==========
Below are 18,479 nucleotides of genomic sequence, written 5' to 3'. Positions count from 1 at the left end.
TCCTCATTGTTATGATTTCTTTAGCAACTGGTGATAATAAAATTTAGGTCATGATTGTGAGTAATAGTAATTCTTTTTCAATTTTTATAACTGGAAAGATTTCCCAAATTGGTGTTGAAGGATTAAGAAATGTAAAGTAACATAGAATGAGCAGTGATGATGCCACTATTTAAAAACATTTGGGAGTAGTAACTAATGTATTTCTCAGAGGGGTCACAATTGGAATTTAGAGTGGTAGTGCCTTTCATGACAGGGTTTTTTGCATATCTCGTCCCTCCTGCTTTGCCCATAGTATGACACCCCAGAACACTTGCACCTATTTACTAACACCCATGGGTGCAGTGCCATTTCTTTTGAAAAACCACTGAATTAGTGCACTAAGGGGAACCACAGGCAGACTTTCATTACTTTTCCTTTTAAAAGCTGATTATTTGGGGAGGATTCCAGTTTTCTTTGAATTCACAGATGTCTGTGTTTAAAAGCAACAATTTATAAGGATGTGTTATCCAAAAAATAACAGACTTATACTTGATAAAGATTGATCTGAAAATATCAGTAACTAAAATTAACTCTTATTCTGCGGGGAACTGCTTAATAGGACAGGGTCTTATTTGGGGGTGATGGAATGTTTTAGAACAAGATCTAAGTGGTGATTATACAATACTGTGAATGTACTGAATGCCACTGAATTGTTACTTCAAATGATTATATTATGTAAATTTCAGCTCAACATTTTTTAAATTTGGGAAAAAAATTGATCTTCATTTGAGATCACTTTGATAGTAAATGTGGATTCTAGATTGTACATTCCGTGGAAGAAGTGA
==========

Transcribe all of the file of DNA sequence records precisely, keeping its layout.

Below are 18,479 nucleotides of genomic sequence, written 5' to 3'. Positions count from 1 at the left end.
TCCTCATTGTTATGATTTCTTTAGCAACTGGTGATAATAAAATTTAGGTCATGATTGTGAGTAATAGTAATTCTTTTTCAATTTTTATAACTGGAAAGATTTCCCAAATTGGTGTTGAAGGATTAAGAAATGTAAAGTAACATAGAATGAGCAGTGATGATGCCACTATTTAAAAACATTTGGGAGTAGTAACTAATGTATTTCTCAGAGGGGTCACAATTGGAATTTAGAGTGGTAGTGCCTTTCATGACAGGGTTTTTTGCATATCTCGTCCCTCCTGCTTTGCCCATAGTATGACACCCCAGAACACTTGCACCTATTTACTAACACCCATGGGTGCAGTGCCATTTCTTTTGAAAAACCACTGAATTAGTGCACTAAGGGGAACCACAGGCAGACTTTCATTACTTTTCCTTTTAAAAGCTGATTATTTGGGGAGGATTCCAGTTTTCTTTGAATTCACAGATGTCTGTGTTTAAAAGCAACAATTTATAAGGATGTGTTATCCAAAAAATAACAGACTTATACTTGATAAAGATTGATCTGAAAATATCAGTAACTAAAATTAACTCTTATTCTGCGGGGAACTGCTTAATAGGACAGGGTCTTATTTGGGGGTGATGGAATGTTTTAGAACAAGATCTAAGTGGTGATTATACAATACTGTGAATGTACTGAATGCCACTGAATTGTTACTTCAAATGATTATATTATGTAAATTTCAGCTCAACATTTTTTAAATTTGGGAAAAAAATTGATCTTCATTTGAGATCACTTTGATAGTAAATGTGGATTCTAGATTGTACATTCCGTGGAAGAAGTGA